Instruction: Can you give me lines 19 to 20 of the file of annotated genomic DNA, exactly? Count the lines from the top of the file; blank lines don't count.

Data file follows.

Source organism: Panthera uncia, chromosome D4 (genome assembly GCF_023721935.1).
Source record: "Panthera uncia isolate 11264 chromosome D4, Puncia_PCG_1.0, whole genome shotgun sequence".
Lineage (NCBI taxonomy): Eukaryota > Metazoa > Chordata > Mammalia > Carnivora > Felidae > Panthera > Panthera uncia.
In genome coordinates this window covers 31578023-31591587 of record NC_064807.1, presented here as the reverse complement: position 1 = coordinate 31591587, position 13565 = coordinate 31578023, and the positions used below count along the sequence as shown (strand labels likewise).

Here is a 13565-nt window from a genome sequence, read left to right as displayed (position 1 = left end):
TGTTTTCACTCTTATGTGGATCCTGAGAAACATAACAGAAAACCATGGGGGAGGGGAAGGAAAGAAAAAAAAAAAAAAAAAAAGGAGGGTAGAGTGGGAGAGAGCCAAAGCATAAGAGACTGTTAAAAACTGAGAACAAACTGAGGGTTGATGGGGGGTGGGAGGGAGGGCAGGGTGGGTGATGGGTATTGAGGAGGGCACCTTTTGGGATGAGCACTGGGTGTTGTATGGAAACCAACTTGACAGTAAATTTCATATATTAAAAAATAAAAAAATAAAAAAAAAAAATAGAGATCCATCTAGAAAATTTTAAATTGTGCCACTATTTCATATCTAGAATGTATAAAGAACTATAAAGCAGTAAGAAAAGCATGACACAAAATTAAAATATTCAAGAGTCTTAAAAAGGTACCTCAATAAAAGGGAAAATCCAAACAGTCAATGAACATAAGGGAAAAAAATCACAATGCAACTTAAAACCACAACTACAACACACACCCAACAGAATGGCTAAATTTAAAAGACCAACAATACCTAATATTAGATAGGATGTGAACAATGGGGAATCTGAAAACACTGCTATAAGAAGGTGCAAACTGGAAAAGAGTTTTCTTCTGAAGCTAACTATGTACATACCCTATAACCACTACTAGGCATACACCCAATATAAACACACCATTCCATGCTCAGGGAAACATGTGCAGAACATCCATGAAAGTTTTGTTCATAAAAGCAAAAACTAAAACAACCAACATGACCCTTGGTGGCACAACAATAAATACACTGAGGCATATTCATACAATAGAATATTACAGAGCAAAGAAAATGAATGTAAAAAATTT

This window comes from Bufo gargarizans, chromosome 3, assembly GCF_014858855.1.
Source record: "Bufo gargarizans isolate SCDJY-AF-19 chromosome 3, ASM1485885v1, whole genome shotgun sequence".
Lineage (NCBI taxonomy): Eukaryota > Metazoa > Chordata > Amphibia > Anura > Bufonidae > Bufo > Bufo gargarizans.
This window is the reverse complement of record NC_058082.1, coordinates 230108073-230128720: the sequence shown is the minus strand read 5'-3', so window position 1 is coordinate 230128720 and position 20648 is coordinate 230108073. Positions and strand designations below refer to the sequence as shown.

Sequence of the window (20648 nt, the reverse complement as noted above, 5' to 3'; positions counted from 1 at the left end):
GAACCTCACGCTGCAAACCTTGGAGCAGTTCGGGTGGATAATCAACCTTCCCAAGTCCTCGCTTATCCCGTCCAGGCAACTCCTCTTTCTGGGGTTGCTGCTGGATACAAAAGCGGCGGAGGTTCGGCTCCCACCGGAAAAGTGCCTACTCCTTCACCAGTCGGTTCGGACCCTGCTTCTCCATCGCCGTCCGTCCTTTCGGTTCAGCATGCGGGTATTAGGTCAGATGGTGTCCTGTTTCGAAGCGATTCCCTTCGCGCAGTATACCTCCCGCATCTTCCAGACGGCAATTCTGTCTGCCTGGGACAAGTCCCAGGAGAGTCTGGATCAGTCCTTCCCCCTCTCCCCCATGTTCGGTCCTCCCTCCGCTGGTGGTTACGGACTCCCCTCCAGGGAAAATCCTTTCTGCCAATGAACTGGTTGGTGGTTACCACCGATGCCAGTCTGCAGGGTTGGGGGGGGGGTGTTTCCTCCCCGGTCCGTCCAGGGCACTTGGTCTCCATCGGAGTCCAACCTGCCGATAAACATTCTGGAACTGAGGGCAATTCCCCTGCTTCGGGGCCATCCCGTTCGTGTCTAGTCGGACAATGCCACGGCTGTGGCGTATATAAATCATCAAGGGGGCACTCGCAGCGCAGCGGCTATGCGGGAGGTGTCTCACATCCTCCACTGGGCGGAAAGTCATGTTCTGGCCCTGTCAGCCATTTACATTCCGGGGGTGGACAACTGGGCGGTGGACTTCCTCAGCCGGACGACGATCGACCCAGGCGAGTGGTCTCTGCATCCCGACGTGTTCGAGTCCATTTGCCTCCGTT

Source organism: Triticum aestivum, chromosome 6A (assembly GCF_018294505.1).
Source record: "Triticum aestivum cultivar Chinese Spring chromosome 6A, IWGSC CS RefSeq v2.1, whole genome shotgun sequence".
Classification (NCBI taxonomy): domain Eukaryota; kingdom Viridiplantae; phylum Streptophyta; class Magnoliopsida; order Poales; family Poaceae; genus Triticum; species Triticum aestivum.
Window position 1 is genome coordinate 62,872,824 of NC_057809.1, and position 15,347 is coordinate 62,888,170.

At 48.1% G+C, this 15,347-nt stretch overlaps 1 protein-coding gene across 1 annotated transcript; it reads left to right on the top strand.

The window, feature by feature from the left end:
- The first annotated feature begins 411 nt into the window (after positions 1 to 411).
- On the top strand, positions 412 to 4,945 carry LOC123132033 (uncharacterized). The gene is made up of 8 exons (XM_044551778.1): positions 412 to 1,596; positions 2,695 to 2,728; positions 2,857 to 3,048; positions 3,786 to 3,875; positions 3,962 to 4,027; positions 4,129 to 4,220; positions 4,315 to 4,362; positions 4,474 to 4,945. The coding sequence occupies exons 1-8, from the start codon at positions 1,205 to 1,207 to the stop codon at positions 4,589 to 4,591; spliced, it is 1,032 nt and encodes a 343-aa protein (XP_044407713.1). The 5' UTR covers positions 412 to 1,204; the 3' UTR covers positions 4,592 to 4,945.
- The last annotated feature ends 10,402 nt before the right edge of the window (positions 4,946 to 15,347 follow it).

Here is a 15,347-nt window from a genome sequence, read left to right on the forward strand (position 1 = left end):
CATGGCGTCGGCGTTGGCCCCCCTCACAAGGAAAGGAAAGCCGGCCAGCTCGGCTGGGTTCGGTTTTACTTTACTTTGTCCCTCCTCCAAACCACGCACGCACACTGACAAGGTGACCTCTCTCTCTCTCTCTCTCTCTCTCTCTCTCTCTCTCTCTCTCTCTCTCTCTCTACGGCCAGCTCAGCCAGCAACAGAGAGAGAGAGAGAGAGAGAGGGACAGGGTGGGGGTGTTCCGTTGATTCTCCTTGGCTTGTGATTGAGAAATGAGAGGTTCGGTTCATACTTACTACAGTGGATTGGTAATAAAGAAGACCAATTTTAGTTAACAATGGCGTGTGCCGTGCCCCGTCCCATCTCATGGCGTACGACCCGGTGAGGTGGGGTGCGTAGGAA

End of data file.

- The first annotated feature begins 411 nt into the window (after positions 1 to 411).
- On the top strand, positions 412 to 4,945 carry LOC123132033 (uncharacterized). The gene is made up of 8 exons (XM_044551778.1): positions 412 to 1,596; positions 2,695 to 2,728; positions 2,857 to 3,048; positions 3,786 to 3,875; positions 3,962 to 4,027; positions 4,129 to 4,220; positions 4,315 to 4,362; positions 4,474 to 4,945. The coding sequence occupies exons 1-8, from the start codon at positions 1,205 to 1,207 to the stop codon at positions 4,589 to 4,591; spliced, it is 1,032 nt and encodes a 343-aa protein (XP_044407713.1). The 5' UTR covers positions 412 to 1,204; the 3' UTR covers positions 4,592 to 4,945.